• Wallenstein and Wyatt-Brown, eds., Virginia’s Civil War, by Michael B. Ballard
  • Ware, It’s One O’Clock and Here Is Mary Margaret McBride: A Radio Biography, by Mary Desjardins
  • Watts, ed., Harold Cruse’s The Crisis of the Negro Intellectual Reconsidered, by Richard H. King
  • Wayne, Woman Thinking: Feminism and Transcendentalism in Nineteenth-Century America, by Mary C. Kelley
  • White and White, The Sounds of Slavery: Discovering African American History through Songs, Sermons, and Speech, by Helen Bradley Foster
  • Williams, Self-Taught: African American Education in Slavery and Freedom, by Ronald E. Butchart
  • Wills, Boosters, Hustlers, and Speculators: Entrepreneurial Culture and the Rise of Minneapolis and St. Paul, 1849–1883, by Steven J. Keillor
  • Wilson, Living with Polio: The Epidemic and Its Survivors, by Charlotte G. Borst
  • Wu, Doctor Mom Chung of the Fair-Haired Bastards: The Life of a Wartime Celebrity, by Huping Ling
  • Yuhl, A Golden Haze of Memory: The Making of Historic Charleston, by Carl R. Lounsbury

Web site Reviews

Web site reviews are available without a subscription.

  • Connecticut History Online, by Walter W. Woodward (p. 1534) Read online >
  • Nineteenth-Century American Children and What They Read; and Children in Urban America Project, by Kelly Schrum (p. 1535) Read online >
  • Home Economics Archive: Research, Tradition, History (hearth), by Jessamyn Neuhaus (p. 1536) Read online >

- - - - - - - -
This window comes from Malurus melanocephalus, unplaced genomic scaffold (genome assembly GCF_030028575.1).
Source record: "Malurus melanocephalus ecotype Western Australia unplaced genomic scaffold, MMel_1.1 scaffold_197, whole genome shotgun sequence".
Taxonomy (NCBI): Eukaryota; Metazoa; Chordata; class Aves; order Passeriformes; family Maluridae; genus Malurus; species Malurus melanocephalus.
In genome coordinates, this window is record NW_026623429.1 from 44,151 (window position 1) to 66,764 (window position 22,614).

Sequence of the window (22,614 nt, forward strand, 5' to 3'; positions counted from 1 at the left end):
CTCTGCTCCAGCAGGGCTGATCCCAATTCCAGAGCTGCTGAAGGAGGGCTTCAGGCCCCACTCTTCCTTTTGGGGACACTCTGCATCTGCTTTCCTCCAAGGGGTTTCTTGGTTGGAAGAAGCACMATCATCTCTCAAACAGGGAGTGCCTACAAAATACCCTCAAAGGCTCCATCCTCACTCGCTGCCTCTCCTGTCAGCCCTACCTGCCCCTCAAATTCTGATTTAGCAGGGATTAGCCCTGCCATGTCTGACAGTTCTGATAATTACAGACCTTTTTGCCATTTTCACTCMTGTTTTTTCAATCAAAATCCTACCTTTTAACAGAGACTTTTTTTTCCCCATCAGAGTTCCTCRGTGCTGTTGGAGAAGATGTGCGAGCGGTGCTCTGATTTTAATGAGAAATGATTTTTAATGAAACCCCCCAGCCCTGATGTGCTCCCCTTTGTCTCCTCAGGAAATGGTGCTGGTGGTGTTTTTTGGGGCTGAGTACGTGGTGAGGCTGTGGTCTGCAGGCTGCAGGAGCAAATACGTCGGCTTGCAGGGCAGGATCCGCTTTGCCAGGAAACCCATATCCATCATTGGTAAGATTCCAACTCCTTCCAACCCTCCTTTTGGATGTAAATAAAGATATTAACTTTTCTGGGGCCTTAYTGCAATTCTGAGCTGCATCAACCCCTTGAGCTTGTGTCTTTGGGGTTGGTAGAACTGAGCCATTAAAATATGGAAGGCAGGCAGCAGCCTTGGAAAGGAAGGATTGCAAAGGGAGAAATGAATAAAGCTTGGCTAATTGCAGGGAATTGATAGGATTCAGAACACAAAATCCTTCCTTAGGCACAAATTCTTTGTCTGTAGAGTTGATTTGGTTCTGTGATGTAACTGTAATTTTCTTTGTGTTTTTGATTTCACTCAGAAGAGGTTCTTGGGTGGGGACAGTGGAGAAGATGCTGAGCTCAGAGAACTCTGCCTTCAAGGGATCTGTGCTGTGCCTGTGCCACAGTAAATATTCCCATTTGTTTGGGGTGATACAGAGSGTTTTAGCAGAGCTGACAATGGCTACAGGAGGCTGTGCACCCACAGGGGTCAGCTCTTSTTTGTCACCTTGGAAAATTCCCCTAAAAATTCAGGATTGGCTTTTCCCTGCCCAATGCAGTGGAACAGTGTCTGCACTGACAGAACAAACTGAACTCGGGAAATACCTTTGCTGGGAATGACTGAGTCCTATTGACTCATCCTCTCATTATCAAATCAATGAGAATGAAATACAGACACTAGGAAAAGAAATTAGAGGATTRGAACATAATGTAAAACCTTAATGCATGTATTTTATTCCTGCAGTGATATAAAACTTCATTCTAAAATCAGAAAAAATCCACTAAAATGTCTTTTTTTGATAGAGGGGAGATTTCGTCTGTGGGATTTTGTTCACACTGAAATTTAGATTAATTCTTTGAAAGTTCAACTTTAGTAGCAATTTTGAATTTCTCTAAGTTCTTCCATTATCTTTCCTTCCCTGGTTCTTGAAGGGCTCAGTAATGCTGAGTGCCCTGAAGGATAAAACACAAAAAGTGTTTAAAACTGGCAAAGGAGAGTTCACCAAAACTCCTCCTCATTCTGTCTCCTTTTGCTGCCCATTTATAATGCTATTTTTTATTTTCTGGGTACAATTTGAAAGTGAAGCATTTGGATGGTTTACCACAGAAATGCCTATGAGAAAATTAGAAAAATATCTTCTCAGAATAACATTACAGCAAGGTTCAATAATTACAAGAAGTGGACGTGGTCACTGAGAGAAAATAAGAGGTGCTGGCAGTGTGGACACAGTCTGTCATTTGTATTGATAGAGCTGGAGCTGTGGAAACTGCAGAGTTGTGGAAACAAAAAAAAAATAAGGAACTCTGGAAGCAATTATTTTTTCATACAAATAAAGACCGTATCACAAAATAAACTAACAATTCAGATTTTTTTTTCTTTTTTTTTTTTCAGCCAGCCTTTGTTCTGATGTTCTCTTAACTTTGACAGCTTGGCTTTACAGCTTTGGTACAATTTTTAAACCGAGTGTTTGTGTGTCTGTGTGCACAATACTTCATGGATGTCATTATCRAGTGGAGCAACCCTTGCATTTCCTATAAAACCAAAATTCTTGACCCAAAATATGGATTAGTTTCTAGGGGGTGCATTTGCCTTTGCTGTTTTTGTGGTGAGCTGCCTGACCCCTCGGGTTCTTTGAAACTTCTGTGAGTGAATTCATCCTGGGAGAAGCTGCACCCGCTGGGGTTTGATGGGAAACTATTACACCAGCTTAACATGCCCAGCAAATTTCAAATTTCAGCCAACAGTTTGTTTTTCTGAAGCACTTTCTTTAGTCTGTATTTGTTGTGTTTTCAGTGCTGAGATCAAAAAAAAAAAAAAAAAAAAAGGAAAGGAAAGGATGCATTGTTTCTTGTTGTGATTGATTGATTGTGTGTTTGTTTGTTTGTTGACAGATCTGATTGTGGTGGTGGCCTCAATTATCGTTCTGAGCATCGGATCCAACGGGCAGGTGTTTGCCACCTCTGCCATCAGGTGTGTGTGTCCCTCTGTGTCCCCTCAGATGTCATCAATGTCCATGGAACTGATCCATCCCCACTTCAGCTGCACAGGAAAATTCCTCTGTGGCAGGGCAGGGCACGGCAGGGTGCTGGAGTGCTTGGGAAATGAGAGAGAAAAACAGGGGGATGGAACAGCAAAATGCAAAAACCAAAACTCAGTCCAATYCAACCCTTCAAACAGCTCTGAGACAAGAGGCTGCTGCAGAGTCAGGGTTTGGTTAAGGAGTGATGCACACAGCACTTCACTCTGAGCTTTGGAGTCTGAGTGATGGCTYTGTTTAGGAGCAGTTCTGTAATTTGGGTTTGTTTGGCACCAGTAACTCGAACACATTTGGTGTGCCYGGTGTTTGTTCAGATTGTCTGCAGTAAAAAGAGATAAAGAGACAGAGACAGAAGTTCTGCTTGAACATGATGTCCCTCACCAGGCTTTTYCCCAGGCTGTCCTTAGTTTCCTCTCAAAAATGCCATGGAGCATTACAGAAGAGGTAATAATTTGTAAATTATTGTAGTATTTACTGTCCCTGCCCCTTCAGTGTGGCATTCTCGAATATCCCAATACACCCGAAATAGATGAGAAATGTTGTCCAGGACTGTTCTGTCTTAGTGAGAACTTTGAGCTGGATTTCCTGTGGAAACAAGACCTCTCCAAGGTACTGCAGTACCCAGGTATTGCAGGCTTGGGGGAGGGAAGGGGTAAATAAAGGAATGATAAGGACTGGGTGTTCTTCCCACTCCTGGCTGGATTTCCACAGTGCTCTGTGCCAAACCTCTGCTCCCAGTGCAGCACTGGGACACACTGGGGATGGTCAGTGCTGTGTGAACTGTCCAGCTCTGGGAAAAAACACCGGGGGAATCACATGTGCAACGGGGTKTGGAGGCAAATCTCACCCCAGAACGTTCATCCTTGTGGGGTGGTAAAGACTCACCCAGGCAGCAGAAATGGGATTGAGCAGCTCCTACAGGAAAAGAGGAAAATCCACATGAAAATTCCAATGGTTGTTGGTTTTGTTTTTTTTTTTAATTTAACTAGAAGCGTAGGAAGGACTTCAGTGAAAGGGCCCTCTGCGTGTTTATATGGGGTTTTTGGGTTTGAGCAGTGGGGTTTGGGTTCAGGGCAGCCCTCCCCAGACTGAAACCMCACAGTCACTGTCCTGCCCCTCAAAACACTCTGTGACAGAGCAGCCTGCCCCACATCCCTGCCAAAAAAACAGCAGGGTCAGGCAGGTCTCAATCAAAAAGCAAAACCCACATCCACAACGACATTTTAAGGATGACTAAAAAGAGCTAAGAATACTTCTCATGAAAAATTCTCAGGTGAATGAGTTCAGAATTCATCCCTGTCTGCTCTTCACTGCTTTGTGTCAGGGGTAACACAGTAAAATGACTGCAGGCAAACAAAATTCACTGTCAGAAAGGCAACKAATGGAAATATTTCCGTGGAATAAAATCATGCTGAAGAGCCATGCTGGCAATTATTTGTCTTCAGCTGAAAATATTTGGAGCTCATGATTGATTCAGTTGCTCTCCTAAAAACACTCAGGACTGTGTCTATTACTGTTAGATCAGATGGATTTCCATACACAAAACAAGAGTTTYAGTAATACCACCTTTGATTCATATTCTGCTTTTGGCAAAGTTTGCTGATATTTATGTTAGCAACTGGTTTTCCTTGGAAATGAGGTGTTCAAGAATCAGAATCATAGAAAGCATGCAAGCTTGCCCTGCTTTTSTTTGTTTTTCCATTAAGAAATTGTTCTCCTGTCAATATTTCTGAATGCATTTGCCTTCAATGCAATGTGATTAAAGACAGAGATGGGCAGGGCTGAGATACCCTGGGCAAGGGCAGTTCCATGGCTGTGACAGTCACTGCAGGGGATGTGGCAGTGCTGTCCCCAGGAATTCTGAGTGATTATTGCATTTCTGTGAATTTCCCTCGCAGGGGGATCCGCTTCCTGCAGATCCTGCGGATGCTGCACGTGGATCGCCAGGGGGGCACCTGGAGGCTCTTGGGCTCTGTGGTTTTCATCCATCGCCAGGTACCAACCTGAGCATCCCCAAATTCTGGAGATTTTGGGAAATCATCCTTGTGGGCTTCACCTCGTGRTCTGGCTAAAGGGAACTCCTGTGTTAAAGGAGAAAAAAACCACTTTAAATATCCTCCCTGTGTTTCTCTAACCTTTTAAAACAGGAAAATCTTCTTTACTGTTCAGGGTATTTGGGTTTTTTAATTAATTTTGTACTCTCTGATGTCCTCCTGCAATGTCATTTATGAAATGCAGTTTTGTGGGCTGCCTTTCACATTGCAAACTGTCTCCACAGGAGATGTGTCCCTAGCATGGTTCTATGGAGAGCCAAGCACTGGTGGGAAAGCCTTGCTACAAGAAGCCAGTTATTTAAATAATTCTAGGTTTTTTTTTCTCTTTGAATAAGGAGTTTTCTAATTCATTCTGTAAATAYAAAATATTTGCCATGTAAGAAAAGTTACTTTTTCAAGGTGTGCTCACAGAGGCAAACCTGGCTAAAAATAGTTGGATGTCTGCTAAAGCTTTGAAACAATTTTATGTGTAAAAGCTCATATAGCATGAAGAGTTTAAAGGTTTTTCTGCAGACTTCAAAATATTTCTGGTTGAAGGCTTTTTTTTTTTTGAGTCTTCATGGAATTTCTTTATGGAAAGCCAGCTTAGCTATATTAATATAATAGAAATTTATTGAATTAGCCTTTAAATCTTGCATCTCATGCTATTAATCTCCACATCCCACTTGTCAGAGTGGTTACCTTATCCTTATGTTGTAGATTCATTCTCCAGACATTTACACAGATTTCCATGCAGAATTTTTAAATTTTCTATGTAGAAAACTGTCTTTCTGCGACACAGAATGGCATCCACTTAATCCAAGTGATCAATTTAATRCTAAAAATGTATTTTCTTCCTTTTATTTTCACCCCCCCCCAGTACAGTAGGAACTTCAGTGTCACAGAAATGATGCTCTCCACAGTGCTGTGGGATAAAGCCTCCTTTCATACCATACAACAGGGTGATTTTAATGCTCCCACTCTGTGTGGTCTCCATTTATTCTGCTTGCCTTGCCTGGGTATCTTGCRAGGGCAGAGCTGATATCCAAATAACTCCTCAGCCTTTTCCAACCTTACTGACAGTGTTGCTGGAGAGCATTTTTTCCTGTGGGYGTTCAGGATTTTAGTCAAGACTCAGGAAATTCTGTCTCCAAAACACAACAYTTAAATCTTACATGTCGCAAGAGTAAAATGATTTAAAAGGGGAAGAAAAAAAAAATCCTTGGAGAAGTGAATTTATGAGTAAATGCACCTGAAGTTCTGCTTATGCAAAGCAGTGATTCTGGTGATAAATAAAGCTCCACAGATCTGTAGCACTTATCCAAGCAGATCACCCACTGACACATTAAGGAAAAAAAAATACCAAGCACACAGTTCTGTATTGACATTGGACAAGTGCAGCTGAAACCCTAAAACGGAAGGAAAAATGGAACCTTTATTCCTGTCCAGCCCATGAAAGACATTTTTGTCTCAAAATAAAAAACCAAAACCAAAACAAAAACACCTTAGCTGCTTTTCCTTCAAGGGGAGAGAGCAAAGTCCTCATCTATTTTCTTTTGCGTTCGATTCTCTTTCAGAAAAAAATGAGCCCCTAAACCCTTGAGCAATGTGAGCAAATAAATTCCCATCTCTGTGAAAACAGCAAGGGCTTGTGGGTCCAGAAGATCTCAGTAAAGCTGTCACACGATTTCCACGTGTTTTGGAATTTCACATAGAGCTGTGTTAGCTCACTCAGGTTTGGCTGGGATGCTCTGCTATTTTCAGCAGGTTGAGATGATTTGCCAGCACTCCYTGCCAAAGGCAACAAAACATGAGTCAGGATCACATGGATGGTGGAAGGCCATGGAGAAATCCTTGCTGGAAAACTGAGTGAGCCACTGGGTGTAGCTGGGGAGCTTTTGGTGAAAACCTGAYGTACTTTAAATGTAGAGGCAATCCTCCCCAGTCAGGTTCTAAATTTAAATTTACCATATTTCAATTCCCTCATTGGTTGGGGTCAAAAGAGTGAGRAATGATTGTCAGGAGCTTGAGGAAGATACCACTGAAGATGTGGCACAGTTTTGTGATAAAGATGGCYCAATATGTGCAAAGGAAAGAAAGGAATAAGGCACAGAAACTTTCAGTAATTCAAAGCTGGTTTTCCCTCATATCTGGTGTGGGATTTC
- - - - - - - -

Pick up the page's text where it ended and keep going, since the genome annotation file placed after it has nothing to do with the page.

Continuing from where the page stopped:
• The New Deal Stage: Selections from the Federal Theatre Project, 1935–1939, by Lauren Rebecca Sklaroff (p. 1537) Read online >
  • History and Politics Out Loud (hpol), by Samuel Brylawski (p. 1538) Read online >


Recent Scholarship

Browse “Recent Scholarship” listing >

Recent Scholarship is available as a searchable database, Recent Scholarship Online >

924 cover

On the cover:

The problems of post-World War II demobilization are evident in this photograph of the basement of 77 East Elm Street in Chicago, where the twenty-year-old waitress Betty Ackerman lived temporarily in 1946. The Time magazine photographer E. S. Purrington and Ackermann had concocted a cover story—that he was her boyfriend—to explain his visit to photograph Ackerman’s tent room. Ackerman’s room was a section of the basement that the landlady conrdoned off with haning sheets so she could squeeze more tenants into the building. A smiling version of this photo appeared in Time’s April 29, 1946, issue with the caption “Shameful crowding.” Courtsey E. S. Purrington. See Laura McEnaney, “Nightmares on Elm Street: Demobilizing in Chicago, 1945–1953,” p. 1265.